Executed in collaboration with craftswomen living and working in Hebron, where embroidery skills have been passed down for generations, the patterned works juxtapose local traditions of making with Jordan’s western painterly aesthetic. Such incongruous stylistic coexistence metaphorically embodies the contrast between what Jordan refers to as his ‘Palestinian-ness’ and his out-of-place feeling while in Palestine.
From intricate geometric grids sewn by the Hebron women on areas of the canvas predetermined by Jordan, sprout up multicolored landscape patches embroidered by the artist. Unrestrained by color palette, the craftswomen lay the foundations of Jordan’s kaleidoscopic panoramas, in which randomness of color selection gives way to an evident complementarity and the impression that Jordan does, in fact, belong. Echoing efforts to map out reliefs of his identity and the difficulty such enterprise entails, are the titles of the show and works.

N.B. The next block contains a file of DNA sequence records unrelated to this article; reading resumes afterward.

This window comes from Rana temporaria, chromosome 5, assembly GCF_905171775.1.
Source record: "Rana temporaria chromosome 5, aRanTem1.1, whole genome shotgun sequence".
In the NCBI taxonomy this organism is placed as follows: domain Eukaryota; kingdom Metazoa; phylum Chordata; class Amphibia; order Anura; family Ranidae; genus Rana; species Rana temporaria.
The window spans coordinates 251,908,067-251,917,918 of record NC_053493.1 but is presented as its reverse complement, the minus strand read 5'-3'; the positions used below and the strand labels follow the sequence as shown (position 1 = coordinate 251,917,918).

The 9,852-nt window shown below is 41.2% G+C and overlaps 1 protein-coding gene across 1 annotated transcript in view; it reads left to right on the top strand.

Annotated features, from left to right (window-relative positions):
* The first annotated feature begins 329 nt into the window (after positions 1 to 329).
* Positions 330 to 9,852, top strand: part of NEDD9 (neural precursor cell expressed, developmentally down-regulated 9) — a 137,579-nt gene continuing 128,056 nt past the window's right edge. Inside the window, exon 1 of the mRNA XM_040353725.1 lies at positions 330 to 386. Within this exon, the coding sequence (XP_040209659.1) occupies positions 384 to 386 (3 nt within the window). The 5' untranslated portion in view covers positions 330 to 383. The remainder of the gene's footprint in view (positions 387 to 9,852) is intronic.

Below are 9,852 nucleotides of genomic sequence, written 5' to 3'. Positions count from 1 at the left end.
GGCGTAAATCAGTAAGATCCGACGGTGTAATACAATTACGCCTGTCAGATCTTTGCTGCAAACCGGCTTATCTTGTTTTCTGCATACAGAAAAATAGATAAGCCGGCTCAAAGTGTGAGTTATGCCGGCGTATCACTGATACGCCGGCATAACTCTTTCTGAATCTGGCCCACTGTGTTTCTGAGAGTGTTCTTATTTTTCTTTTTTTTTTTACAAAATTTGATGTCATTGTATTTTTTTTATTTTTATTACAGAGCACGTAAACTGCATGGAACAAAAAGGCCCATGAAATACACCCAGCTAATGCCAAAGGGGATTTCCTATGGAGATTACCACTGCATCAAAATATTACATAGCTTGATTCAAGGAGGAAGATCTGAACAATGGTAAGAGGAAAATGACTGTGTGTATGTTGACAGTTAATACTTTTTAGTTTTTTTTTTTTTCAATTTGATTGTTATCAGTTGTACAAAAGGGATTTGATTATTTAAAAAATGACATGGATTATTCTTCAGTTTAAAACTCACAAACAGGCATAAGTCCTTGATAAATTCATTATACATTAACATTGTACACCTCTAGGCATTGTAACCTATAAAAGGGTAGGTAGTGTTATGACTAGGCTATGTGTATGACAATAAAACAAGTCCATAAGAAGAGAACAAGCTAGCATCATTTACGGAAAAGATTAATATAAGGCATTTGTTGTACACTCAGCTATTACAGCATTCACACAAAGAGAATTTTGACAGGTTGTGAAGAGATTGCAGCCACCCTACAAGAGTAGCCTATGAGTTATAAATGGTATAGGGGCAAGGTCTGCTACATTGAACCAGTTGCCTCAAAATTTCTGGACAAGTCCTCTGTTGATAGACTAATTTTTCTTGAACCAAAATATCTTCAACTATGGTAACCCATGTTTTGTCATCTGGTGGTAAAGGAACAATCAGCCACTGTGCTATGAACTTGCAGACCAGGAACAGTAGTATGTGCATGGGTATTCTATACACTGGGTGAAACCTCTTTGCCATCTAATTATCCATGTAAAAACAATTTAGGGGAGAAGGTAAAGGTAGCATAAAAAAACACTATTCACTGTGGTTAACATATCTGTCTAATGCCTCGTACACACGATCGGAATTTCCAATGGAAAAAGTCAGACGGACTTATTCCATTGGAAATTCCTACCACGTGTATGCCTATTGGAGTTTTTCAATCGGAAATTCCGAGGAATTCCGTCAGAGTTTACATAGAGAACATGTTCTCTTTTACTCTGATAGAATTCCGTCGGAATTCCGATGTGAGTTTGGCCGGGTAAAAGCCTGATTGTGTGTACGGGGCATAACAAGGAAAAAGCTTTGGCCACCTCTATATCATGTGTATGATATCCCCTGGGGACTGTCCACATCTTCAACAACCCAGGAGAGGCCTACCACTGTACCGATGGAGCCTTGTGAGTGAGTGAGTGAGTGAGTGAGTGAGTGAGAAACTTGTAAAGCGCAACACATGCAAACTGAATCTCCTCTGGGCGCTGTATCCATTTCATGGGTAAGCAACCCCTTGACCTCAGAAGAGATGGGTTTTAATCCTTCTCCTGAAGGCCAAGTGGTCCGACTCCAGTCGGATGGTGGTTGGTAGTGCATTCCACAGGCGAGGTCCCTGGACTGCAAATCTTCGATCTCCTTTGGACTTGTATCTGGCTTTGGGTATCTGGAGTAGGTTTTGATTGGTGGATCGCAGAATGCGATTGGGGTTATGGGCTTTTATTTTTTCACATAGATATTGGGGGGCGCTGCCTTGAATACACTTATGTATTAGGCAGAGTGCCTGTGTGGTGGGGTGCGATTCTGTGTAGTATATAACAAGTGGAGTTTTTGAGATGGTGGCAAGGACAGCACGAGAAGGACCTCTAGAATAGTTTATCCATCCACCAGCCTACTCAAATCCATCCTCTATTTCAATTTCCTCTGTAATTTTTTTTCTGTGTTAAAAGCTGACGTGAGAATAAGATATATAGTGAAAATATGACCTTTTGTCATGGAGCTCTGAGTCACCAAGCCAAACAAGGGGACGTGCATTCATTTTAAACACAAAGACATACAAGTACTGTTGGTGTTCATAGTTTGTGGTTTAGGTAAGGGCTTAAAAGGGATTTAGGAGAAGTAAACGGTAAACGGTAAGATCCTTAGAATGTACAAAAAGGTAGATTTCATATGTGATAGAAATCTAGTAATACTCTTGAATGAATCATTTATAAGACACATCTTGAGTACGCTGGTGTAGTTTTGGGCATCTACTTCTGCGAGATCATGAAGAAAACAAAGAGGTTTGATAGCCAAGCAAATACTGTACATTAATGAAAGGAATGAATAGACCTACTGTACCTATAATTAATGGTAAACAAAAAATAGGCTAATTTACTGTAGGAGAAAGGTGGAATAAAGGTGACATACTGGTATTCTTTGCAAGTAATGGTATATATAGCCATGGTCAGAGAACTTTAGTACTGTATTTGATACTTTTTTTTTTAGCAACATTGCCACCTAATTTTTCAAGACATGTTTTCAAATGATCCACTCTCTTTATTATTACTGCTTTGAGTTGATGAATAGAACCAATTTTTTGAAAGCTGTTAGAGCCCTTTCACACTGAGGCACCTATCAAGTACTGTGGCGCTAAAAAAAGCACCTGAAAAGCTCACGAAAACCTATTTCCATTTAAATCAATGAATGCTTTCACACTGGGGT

Named after Umm Kulthum songs, the English renditions refer to lost in translation moments when literal meaning takes over the idiomatic one, often leading to an incomplete, and sometimes even inaccurate, understanding of cultural artifacts. “In Arabic, the song For Your Eyes is ' من اجل عیونك — an expression meaning something along the lines of 'just for you' (because you asked, because I love you, because you're beautiful, because your eyes are beautiful I'll do what you ask). But it's translated as For Your Eyes, which doesn't capture the romance, love, and actual significance of this phrase,” explains Jordan about the lag in translation. While one cannot always translate sentiments, the collaborative works in 'For Your Eyes' sow the seeds to perhaps one day reap a complete own, rooted, persona.